The speaker is shot and bleeding, don’t forget, a martyr like Beewolf. The proximity of his death, or at least his energy going through a valve into some new, irrevocable place, has made the speaker a pure poet, not like that fellow in Sunset Boulevard who is already dead and bored, but someone who is most alive by knowing keenly that he lives only the length of a poem. Just look at the vision of the next stanza:
 
in the thick fear I think of breasts
I think I see them
coming at me
why the sad comfort of dripping eaves
as little cold mouths looking out?
 
What glorious sloppiness is this? Breasts as dripping eaves with mouths? The mouths have eyes? Georges Battaile is thrilled, but what about the rest of us? Can we call this metaphor? It’s more like a trip of associations, but it coheres in a way that other hallucinations do not, into a single nightmare. And what more can we ask of a poem than to be a strong, single nightmare?
 
I am scared by your sex
 
Again I see vulnerability in this poem. I see the child’s fear instead of the man’s bravado. Is he scared of women? Probably. But “sex” can mean the act itself, and that is borne out by the rest of the poem.
 
love is a pattern recognition
I suppose
here in the wild hills we ride red goats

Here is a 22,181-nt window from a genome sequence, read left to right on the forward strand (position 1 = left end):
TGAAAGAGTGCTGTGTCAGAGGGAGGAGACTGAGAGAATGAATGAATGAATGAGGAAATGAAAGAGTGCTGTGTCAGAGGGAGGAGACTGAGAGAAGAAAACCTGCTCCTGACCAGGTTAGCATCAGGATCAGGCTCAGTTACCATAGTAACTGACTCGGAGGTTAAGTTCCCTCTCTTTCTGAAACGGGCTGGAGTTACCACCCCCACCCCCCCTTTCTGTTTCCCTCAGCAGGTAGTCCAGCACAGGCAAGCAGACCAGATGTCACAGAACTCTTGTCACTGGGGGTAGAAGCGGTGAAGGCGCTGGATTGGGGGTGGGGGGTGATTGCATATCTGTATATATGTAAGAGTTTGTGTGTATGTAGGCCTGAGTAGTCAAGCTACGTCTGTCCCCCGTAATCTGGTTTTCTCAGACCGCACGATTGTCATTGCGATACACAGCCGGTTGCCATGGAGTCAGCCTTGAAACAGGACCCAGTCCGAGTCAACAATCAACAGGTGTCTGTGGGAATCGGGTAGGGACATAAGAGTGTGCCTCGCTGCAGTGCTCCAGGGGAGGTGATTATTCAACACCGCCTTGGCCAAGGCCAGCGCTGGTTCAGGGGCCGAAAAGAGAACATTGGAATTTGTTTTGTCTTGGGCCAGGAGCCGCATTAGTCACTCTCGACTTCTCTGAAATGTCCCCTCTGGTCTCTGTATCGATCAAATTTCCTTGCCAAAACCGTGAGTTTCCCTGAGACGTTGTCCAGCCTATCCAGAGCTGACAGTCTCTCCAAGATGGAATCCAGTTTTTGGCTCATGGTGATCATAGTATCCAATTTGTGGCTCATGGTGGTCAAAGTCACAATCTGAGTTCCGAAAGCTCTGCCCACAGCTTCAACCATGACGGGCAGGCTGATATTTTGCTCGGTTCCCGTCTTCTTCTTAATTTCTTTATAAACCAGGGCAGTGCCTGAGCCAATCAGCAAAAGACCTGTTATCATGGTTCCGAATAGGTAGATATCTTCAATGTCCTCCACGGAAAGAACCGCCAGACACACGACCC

sleep in wet disaster
wake to explosions
 
This is not merely yet another songsmith coming up with new words for the funky chicken. This is a metaphor for sex that turns sex into a metaphor for relationships, a fever dream of an entire marriage, or an entire weekend, or something in between, seen as one long sex act interrupted only by wet naps.
 
you want to be us
you hate us for it
 
He ends the poem by forcing us to reexamine the pronouns. We know who “you” is… “you” is us, and we just shotfucked Steve. But who is “us”? According to my songsmith handbook, “us” signifies the relationship, the hole bigger than the sum of its private parts. But could “us” be the royal “us” or the royal shaft? Could “us” be Steve’s past? Is Steve a shrunken plural like poor Beewolf?
 
These are the questions that are supposed to be left unanswered, and that’s exactly what Steve doesn’t do. The questions that should be answered are answered. The poem grips and pulls home.
 
2.
 
 horror politics of the hipglass is now outgassed